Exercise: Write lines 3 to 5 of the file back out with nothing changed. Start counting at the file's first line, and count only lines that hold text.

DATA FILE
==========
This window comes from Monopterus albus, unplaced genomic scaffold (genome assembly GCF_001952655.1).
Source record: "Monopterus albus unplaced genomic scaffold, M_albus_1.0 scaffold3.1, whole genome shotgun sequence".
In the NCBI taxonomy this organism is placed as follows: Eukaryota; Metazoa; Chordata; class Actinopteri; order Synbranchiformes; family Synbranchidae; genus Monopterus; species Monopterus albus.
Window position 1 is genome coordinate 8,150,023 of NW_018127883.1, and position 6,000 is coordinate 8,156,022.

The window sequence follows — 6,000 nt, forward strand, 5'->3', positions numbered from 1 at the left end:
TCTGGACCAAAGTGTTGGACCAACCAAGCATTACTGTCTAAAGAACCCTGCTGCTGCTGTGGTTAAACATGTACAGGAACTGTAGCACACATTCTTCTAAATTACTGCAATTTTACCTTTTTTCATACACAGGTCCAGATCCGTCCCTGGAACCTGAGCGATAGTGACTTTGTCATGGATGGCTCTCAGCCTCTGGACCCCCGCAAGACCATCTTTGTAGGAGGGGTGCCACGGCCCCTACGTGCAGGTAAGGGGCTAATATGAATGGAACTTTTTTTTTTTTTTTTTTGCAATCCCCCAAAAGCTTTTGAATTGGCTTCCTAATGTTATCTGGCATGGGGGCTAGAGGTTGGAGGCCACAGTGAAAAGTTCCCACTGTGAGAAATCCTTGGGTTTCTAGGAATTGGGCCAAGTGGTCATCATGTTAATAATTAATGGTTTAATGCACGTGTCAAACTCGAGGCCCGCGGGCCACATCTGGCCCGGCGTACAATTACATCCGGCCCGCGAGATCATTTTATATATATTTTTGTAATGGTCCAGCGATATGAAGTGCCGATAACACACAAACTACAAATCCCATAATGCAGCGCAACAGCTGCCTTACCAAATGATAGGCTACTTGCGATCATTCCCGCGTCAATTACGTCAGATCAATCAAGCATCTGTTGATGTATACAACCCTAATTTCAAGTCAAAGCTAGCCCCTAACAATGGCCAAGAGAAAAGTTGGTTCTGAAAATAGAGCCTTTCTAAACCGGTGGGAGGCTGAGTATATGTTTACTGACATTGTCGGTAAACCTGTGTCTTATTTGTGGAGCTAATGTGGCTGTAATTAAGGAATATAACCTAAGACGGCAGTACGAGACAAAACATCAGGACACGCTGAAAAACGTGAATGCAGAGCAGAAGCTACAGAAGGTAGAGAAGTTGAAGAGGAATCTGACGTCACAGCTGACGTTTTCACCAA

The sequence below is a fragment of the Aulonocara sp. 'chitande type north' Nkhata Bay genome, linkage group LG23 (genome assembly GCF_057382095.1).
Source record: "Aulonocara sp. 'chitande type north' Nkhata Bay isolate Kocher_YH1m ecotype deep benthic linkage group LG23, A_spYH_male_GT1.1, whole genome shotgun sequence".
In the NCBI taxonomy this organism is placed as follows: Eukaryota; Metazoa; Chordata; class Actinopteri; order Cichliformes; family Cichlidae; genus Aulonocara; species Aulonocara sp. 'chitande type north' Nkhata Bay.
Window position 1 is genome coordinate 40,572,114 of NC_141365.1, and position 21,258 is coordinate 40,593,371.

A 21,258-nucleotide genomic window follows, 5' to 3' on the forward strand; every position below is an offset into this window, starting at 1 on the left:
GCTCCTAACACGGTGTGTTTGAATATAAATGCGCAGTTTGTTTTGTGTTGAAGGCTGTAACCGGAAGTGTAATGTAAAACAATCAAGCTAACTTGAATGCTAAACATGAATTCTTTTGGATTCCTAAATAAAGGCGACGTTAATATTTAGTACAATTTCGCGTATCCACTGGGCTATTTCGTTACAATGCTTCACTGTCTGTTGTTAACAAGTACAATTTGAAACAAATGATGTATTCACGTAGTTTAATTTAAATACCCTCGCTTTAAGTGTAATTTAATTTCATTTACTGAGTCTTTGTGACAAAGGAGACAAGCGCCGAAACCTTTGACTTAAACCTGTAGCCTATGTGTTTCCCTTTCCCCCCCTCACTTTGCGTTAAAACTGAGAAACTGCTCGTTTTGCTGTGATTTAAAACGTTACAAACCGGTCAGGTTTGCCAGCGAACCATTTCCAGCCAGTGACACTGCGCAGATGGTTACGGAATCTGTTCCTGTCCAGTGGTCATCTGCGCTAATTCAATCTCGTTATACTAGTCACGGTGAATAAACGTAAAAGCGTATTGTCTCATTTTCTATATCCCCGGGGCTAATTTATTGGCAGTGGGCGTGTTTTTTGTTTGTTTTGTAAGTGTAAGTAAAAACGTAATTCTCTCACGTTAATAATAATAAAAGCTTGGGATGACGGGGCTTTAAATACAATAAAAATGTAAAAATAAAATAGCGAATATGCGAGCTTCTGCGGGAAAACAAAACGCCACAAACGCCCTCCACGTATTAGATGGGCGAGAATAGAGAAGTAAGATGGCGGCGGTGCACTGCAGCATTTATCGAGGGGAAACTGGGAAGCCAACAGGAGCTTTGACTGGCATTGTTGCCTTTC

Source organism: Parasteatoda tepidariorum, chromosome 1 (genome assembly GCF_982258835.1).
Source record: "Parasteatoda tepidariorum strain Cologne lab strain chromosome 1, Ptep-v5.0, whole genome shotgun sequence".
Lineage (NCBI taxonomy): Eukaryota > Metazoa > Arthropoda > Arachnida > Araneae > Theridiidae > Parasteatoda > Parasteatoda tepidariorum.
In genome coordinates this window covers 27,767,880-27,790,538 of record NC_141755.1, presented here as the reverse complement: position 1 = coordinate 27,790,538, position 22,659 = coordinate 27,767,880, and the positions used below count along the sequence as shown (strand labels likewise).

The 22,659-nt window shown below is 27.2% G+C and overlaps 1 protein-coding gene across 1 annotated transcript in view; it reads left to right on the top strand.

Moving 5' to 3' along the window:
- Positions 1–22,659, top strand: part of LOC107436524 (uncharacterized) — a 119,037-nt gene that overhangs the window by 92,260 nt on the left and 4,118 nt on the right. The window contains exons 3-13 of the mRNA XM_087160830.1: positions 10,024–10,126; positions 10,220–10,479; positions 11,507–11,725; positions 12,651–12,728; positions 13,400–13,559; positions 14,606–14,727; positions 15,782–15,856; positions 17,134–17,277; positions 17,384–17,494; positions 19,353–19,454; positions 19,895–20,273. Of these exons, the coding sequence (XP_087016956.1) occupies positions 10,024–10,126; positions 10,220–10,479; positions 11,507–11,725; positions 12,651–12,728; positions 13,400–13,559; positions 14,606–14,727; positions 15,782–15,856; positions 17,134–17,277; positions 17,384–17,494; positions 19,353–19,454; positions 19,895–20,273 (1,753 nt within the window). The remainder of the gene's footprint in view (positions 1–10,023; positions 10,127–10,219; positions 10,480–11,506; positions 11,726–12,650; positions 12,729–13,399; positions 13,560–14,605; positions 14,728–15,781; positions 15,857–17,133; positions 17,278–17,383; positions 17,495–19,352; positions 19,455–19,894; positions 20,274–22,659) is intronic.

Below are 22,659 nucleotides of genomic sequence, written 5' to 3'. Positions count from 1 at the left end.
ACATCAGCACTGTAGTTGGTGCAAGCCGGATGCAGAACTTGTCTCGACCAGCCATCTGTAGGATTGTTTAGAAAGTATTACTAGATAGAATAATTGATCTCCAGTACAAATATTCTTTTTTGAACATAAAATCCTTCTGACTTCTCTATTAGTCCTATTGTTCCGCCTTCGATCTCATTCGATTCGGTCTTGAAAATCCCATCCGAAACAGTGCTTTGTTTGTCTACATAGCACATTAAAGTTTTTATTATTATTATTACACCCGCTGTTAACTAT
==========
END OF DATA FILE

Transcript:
In the NCBI taxonomy this organism is placed as follows: Eukaryota; Metazoa; Chordata; class Actinopteri; order Synbranchiformes; family Synbranchidae; genus Monopterus; species Monopterus albus.
Window position 1 is genome coordinate 8,150,023 of NW_018127883.1, and position 6,000 is coordinate 8,156,022.

The window sequence follows — 6,000 nt, forward strand, 5'->3', positions numbered from 1 at the left end: